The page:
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A big hello from Wales

I came across your fascinating site this afternoon, while searching for information on Nant-y-glo, Monmouthshire. I had no idea that there was a Welsh community in Pennsylvania of the same name. [The correct spelling, by the way, is Nant-y-glo, NOT Nanty-glo.] However, I was aware that many thousands of Welsh people left the Glamorganshire and Monmouthshire valleys to work in the anthracite areas of Pennsylvania from the 1850s onwards, especially in Wilkes Barre, Hazleton, Kingston and Scranton. And many Welshmen perished in the Johnstown flood of 1889. I wonder if Nant-y-glo residents are aware of their Welsh connections these days?

Greetings from Wales.

Sincerely yours
Huw Walters
Llyfrgell Genedlaethol Cymru
National Library of Wales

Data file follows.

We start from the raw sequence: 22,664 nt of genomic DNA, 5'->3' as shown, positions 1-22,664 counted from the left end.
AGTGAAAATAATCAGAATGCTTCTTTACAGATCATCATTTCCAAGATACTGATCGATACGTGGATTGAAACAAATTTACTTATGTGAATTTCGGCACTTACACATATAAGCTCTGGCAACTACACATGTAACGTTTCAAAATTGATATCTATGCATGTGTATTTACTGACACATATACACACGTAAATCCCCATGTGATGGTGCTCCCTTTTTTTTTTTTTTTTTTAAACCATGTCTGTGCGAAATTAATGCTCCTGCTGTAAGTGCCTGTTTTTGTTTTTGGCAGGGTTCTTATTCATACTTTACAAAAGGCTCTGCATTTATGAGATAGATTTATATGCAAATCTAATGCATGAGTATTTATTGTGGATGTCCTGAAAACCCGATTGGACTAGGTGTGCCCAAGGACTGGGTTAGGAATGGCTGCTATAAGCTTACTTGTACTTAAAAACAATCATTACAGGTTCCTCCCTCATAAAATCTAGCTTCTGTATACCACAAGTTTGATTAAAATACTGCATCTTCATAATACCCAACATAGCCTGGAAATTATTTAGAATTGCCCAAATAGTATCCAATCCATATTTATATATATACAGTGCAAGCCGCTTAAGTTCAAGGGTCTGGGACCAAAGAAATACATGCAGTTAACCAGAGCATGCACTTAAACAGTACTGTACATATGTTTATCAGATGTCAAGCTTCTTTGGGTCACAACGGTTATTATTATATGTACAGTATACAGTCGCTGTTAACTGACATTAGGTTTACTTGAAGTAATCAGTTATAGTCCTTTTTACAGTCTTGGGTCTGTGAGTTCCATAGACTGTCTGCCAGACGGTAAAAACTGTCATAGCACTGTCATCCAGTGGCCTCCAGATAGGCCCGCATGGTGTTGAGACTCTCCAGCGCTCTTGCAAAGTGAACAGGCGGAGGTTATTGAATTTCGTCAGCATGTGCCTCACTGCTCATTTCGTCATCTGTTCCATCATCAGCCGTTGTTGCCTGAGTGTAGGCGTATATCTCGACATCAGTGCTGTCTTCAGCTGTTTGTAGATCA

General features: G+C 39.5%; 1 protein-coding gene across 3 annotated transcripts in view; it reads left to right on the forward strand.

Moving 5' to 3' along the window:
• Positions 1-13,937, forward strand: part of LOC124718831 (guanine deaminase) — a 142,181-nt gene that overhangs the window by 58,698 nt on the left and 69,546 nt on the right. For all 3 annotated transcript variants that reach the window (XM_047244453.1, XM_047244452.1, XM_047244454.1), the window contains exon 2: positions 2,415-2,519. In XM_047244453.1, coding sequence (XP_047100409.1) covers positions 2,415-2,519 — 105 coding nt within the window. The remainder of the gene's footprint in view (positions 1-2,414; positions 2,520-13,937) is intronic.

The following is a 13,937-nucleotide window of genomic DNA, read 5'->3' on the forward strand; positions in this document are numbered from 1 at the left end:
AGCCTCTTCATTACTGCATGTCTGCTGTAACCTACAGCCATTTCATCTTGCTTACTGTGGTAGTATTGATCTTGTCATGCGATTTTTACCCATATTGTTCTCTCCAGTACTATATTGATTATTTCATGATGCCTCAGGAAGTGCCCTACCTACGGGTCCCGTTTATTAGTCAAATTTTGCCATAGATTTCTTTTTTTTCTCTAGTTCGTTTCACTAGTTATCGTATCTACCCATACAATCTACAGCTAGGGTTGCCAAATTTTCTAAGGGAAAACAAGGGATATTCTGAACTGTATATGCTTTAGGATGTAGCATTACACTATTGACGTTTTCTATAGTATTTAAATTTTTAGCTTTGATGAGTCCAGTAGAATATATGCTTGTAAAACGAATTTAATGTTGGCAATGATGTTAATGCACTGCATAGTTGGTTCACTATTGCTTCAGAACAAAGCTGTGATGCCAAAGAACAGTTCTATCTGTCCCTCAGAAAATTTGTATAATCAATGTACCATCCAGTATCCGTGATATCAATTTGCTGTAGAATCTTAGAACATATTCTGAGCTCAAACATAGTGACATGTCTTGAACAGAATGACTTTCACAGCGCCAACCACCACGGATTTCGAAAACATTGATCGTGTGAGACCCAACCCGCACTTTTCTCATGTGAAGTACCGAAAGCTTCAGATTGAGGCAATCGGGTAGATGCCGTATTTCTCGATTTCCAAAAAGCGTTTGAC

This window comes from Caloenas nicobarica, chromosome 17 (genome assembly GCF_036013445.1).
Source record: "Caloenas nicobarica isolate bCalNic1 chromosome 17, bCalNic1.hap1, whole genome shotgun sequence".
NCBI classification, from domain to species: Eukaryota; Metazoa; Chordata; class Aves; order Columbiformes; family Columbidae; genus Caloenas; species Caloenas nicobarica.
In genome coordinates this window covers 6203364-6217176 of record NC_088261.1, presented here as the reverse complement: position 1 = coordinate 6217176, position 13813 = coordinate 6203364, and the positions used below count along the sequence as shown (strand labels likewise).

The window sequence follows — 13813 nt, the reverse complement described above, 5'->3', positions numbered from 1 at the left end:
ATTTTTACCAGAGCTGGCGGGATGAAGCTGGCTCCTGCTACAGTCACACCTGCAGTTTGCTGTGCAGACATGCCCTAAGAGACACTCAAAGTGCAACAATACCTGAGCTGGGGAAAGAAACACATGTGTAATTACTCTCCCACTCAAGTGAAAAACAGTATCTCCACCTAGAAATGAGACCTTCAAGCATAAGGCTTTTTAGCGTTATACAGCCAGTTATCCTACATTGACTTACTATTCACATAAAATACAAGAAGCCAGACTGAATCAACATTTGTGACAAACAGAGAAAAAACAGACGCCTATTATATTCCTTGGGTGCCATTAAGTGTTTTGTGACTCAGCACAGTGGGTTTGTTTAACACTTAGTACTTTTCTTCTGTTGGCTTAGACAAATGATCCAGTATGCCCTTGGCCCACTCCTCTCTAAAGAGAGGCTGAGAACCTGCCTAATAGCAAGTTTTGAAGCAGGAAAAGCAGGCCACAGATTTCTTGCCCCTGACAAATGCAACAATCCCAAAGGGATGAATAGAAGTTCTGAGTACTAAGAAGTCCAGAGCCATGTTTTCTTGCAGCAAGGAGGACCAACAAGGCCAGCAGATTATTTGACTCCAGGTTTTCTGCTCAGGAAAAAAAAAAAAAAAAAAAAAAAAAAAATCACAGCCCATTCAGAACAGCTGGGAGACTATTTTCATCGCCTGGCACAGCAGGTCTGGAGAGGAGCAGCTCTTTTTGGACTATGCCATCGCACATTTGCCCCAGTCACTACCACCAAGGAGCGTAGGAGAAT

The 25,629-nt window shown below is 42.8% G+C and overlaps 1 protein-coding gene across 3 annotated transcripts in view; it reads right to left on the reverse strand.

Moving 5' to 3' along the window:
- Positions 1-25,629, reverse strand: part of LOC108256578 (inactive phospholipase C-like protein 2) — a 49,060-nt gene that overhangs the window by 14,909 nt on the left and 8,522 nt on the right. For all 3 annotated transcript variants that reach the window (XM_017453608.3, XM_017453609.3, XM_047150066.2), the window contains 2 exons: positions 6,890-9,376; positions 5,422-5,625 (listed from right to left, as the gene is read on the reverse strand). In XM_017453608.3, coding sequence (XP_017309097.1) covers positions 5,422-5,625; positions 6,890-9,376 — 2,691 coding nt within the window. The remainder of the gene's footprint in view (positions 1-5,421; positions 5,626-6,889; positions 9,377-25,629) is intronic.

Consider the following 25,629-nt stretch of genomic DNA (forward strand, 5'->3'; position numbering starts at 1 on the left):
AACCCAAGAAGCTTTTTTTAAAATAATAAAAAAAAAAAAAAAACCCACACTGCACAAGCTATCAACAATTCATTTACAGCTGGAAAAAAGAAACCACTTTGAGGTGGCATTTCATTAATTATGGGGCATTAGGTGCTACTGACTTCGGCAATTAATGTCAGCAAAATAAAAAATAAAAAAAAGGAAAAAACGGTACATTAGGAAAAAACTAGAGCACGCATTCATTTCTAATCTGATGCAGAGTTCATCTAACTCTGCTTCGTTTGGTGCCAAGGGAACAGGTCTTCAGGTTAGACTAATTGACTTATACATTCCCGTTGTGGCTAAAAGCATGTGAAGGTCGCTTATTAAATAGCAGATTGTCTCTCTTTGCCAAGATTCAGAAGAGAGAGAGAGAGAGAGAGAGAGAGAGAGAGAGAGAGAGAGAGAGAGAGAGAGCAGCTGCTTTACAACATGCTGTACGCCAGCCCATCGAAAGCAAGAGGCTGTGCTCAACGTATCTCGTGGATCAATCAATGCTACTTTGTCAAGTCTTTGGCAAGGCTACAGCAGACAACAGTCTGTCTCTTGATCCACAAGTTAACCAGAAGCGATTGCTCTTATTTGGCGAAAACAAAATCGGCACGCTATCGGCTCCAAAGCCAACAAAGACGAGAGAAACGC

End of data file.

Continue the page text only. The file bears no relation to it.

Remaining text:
Webmaster's note: Those who read the home page or the Nanty Glo Journal should be aware of our town's Welsh roots, as both sources often refer to them. Also a state sign that stood for decades at the entrance to town and now stands at the head of the biking/hiking trail here, identifies Nanty Glo as "from the Welsh, streams of coal." Welsh influences include Roberts, Davis, and Lloyd streets as well as families of those names. We are in the bituminous coal region, near Johnstown, not the anthracite region near Wilkes Barre. Our county is Cambria, which is the Roman (Latin) name for Wales, and our county seat, Ebensburg, was also founded (a century before Nanty Glo) by Welsh settlers. We are frequently in touch, here on the "page," with Nantyglo, Wales. Both towns seem to have declined with the coal mining industry, and I gather the Welsh town is considerably smaller than the one in Pennsylvania. We're also aware that the "original" spelling is Nant-y-glo, as that is the one used on our municipal building. I had the honor, during my brief tenure as editor of the Journal, of changing the spelling then being used from Nanty-Glo to Nanty Glo. The publisher actually approved changing the masthead of the Journal to reflect that. I was motivated mainly because the school district was then Nanty-Glo-Vintondale and I felt the succession of hyphens was confusing and that, grammatically, the second one made sense but the first one didn't. Though there's never been any official action on that, I notice that the state and the local daily are also now spelling it without the hyphen. Thank you so much for writing; I feel honored to have heard from you.—Jon K.

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